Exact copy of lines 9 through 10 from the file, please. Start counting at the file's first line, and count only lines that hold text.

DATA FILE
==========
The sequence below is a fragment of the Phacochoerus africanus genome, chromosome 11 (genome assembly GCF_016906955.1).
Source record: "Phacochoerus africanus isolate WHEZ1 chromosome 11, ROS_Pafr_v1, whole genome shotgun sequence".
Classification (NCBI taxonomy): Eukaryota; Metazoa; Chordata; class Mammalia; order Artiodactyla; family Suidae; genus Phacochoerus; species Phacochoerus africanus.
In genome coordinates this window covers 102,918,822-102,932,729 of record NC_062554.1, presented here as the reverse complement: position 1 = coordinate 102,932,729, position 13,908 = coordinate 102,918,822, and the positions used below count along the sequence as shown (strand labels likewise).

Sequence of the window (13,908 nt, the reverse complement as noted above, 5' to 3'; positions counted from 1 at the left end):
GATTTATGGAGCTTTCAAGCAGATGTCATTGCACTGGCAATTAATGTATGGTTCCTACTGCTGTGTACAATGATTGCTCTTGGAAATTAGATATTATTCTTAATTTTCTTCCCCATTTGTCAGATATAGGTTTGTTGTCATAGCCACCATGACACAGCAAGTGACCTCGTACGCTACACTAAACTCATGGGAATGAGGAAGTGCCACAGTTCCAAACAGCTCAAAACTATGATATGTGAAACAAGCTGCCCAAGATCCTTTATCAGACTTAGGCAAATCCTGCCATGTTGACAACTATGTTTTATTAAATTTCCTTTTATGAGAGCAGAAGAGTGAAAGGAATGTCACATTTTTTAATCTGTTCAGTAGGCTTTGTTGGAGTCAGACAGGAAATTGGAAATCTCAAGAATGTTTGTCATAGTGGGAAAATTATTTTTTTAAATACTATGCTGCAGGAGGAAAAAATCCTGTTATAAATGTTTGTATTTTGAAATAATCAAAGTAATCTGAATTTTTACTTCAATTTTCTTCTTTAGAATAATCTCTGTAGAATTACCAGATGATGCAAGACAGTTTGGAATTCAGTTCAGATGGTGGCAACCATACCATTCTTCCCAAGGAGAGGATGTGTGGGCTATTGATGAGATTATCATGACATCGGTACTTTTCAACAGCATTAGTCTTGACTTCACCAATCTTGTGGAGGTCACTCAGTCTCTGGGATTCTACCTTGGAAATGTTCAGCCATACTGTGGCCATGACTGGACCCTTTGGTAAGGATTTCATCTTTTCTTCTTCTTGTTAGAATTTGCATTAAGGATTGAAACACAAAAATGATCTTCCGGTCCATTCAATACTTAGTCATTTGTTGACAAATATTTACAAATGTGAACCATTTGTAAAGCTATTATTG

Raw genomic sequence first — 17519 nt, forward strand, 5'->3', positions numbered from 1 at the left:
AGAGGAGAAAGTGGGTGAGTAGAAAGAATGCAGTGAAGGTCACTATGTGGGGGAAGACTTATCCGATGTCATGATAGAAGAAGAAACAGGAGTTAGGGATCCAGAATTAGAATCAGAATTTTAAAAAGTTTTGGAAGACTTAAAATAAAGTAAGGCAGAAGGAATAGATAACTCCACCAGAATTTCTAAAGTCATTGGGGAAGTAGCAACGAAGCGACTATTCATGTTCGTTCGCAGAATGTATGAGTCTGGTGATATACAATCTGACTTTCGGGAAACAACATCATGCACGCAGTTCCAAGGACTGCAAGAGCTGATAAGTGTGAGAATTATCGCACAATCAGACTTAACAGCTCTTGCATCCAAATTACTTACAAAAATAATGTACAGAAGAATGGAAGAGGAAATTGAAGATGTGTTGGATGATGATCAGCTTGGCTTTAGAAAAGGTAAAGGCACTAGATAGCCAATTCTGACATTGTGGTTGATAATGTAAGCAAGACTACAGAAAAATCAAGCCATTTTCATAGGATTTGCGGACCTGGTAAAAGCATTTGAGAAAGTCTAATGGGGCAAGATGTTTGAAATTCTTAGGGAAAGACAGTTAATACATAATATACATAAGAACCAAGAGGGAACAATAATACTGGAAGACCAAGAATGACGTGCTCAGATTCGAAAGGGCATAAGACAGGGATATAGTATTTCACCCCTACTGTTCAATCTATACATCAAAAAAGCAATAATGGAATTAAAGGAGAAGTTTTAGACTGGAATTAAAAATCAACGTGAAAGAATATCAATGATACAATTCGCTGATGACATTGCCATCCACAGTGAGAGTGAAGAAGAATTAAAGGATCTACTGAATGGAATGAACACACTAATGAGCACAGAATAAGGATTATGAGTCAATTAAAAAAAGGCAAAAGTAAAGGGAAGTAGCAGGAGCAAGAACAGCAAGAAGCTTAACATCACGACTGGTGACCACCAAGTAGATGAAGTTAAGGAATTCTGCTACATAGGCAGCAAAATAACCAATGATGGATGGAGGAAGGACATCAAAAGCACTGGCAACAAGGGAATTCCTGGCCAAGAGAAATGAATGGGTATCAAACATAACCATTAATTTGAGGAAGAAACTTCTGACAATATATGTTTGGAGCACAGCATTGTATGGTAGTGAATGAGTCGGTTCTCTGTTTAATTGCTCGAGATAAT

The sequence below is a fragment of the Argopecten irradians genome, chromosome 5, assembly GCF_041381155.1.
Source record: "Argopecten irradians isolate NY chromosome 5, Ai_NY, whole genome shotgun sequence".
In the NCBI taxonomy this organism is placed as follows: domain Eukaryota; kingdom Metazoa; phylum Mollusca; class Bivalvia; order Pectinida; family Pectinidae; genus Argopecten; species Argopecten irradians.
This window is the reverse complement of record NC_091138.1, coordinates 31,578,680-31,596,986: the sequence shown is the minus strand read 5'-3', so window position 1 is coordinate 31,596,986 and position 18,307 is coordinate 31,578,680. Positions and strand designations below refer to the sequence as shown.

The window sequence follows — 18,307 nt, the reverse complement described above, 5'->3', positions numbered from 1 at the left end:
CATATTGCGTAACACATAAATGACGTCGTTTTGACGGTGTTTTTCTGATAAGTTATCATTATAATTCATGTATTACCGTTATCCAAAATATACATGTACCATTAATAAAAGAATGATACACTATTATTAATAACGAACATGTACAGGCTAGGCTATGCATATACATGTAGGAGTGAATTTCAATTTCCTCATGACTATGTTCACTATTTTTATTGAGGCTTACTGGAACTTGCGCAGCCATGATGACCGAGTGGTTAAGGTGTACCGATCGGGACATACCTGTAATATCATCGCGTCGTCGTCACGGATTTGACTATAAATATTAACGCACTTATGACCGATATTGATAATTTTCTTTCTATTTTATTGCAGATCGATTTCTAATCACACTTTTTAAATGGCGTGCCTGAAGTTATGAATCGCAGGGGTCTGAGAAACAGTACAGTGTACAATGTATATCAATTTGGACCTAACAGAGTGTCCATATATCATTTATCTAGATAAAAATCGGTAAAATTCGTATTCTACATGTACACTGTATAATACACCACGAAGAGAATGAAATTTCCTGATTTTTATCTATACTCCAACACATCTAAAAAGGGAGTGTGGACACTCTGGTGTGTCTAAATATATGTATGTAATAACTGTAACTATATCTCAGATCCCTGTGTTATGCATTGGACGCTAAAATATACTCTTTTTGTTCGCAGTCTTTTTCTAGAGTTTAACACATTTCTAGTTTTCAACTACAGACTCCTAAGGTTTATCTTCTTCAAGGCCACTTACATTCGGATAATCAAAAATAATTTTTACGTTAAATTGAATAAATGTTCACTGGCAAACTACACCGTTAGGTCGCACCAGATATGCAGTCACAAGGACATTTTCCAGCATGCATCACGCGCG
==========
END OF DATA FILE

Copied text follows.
The sequence below is a fragment of the Argopecten irradians genome, chromosome 5, assembly GCF_041381155.1.
Source record: "Argopecten irradians isolate NY chromosome 5, Ai_NY, whole genome shotgun sequence".